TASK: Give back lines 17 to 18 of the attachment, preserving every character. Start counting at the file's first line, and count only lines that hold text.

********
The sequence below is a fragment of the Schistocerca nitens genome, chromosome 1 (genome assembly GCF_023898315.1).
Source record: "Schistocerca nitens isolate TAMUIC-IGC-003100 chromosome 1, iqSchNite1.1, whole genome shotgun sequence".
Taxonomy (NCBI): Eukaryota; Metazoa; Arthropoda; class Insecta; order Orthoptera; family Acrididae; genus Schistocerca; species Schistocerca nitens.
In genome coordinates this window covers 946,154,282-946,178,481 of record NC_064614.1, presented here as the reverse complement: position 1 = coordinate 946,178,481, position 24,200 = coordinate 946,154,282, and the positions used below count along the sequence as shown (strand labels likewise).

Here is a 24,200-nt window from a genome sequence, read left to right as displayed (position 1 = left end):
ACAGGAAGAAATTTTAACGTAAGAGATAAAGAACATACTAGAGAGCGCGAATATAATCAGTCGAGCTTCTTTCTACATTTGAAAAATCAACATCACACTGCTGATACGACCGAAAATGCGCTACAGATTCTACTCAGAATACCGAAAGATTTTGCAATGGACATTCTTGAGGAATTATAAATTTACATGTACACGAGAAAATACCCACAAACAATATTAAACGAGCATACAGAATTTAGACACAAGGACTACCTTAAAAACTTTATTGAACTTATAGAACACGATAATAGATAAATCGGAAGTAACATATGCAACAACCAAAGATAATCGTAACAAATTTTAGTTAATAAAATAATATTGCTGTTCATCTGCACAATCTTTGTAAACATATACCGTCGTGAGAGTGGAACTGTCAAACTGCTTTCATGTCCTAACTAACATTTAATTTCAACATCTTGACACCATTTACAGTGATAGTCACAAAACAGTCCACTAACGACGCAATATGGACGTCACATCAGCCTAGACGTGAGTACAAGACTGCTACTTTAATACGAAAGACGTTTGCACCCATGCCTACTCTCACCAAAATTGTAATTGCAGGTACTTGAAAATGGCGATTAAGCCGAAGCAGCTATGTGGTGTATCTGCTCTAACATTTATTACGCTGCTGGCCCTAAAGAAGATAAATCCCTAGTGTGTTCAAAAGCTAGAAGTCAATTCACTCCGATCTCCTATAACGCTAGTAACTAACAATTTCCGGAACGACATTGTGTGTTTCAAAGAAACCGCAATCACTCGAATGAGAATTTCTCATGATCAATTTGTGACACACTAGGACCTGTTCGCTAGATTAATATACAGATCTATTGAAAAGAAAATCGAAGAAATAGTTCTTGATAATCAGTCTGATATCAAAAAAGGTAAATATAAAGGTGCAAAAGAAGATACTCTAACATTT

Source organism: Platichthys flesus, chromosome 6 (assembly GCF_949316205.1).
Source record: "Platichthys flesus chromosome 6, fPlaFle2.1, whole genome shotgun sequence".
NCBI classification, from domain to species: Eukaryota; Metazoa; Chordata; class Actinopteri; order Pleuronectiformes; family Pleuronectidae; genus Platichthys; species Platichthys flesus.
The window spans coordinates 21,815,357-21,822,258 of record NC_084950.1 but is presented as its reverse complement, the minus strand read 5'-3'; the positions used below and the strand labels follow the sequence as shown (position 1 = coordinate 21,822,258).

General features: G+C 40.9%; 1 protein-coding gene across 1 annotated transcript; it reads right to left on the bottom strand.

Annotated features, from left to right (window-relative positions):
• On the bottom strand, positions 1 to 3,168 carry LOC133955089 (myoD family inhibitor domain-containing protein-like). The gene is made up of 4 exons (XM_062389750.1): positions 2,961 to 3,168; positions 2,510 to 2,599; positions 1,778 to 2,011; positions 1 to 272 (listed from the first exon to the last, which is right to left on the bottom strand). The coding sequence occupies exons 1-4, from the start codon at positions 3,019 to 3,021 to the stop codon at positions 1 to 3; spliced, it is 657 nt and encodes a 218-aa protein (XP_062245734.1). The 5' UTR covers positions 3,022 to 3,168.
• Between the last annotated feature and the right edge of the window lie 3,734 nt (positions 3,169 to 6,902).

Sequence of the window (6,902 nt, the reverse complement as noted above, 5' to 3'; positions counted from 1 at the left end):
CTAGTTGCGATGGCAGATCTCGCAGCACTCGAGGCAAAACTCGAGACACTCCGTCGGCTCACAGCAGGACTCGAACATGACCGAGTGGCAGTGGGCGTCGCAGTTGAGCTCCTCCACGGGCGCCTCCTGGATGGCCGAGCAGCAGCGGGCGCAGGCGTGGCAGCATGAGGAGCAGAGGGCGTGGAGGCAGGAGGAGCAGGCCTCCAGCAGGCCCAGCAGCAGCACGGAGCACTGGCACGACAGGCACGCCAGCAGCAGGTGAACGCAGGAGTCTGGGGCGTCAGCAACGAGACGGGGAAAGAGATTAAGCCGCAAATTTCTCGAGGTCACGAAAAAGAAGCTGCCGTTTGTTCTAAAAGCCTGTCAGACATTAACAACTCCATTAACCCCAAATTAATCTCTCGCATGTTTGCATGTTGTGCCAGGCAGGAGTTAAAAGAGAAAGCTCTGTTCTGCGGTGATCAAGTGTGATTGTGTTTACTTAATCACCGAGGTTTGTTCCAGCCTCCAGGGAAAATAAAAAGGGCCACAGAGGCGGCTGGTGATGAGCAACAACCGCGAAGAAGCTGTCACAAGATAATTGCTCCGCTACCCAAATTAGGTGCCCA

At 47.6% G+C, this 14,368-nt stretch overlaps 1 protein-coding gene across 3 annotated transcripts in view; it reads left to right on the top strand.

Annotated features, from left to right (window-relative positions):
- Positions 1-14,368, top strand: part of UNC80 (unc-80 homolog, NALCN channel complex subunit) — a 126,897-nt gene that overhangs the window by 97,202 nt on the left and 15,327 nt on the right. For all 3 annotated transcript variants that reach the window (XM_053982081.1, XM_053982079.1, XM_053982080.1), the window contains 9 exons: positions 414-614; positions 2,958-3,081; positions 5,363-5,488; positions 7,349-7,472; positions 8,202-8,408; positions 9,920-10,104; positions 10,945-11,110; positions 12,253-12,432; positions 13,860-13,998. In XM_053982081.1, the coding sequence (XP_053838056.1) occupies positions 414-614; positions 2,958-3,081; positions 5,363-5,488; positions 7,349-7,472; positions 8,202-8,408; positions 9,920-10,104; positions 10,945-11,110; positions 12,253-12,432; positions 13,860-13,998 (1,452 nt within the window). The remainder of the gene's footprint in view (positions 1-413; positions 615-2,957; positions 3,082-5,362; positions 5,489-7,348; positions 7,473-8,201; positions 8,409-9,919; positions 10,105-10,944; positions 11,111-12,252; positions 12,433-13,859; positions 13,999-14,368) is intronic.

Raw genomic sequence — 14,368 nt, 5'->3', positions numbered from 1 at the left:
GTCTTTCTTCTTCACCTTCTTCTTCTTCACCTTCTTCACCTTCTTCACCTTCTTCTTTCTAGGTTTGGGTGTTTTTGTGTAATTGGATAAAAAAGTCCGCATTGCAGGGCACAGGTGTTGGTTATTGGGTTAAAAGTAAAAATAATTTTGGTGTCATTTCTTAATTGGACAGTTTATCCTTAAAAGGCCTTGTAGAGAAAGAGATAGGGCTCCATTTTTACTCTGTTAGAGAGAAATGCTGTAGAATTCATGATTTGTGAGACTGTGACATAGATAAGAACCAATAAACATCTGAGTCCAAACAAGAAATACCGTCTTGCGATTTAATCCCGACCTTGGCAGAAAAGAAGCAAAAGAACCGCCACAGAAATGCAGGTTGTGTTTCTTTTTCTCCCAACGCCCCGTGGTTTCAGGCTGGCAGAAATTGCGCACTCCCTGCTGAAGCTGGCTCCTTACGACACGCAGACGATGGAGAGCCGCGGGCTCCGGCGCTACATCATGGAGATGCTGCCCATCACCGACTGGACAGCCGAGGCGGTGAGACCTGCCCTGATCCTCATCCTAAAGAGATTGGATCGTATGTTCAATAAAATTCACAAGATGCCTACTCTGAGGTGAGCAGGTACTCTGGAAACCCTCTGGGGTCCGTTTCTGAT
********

At 47.6% G+C, this 14,368-nt stretch overlaps 1 protein-coding gene across 3 annotated transcripts in view; it reads left to right on the top strand.

Annotated features, from left to right (window-relative positions):